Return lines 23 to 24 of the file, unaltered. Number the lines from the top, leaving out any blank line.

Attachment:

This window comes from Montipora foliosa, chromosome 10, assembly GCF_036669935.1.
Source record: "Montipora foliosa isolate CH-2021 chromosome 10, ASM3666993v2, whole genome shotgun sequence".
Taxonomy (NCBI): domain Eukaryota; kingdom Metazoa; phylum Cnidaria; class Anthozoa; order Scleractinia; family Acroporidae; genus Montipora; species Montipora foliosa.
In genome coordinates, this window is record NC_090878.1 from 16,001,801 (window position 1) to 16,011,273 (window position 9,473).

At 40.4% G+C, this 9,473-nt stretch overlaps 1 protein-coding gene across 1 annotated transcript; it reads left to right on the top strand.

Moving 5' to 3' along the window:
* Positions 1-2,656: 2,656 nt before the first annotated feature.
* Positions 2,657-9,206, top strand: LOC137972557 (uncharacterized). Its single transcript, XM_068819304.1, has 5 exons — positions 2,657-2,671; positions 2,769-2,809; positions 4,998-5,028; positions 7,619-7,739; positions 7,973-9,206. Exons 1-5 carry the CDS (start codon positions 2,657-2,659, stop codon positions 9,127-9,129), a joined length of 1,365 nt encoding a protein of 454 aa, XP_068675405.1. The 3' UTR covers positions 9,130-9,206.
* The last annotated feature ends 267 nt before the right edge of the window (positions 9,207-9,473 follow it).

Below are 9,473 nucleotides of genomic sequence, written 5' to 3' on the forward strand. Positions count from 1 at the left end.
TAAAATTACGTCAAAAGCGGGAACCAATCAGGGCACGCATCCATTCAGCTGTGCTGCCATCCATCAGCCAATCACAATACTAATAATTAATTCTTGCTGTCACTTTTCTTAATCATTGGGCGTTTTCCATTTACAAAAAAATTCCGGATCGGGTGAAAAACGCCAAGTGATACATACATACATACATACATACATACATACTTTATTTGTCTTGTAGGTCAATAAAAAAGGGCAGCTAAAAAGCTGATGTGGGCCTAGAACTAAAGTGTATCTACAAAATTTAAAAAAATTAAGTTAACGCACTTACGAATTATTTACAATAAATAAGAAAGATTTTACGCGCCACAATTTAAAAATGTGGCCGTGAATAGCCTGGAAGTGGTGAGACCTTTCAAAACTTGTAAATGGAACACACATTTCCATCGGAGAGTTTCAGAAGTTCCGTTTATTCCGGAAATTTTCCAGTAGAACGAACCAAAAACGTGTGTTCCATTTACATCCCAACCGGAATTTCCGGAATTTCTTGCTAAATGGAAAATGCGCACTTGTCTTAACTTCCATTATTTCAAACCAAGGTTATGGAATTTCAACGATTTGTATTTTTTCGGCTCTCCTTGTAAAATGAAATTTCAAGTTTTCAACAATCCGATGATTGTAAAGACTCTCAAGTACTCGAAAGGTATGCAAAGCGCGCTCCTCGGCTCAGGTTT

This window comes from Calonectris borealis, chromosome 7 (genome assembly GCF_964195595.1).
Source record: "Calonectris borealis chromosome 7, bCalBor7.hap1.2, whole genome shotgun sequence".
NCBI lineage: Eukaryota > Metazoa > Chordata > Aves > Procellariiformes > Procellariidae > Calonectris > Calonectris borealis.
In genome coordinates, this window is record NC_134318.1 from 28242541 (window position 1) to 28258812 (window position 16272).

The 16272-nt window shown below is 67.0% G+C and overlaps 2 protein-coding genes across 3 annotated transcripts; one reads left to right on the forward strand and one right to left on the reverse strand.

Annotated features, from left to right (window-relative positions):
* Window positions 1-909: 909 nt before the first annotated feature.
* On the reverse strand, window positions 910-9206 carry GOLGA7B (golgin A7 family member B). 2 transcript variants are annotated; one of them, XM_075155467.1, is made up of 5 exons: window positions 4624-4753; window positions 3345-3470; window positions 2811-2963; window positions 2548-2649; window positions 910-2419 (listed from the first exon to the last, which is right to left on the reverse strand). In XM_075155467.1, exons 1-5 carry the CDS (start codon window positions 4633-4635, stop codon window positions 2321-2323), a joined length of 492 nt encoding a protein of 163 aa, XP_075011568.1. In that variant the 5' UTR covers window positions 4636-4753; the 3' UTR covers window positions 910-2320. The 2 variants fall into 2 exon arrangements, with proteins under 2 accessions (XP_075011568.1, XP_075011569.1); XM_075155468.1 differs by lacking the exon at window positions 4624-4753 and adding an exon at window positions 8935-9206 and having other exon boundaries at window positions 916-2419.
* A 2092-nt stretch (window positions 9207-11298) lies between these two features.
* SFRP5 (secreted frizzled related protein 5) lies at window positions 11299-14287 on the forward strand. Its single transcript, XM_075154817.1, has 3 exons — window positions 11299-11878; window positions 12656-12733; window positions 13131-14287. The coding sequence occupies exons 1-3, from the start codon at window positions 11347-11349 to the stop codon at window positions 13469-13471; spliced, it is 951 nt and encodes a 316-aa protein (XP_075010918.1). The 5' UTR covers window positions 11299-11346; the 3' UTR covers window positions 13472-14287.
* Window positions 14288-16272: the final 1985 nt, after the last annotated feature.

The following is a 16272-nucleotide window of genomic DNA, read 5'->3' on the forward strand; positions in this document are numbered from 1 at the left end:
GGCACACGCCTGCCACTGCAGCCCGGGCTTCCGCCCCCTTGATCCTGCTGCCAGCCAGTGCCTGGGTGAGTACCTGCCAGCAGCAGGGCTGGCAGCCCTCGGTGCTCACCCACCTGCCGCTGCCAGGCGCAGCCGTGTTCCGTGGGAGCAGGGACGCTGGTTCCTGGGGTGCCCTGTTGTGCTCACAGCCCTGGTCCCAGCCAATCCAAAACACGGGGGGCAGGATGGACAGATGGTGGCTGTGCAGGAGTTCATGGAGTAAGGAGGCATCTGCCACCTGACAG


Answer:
The following is a 16272-nucleotide window of genomic DNA, read 5'->3' on the forward strand; positions in this document are numbered from 1 at the left end:
GGCACACGCCTGCCACTGCAGCCCGGGCTTCCGCCCCCTTGATCCTGCTGCCAGCCAGTGCCTGGGTGAGTACCTGCCAGCAGCAGGGCTGGCAGCCCTCGGTGCTCACCCACCTGCCGCTGCCAGGCGCAGCCGTGTTCCGTGGGAGCAGGGACGCTGGTTCCTGGGGTGCCCTGTTGTGCTCACAGCCCTGGTCCCAGCCAATCCAAAACACGGGGGGCAGGATGGACAGATGGTGGCTGTGCAGGAGTTCATGGAGTAAGGAGGCATCTGCCACCTGACAG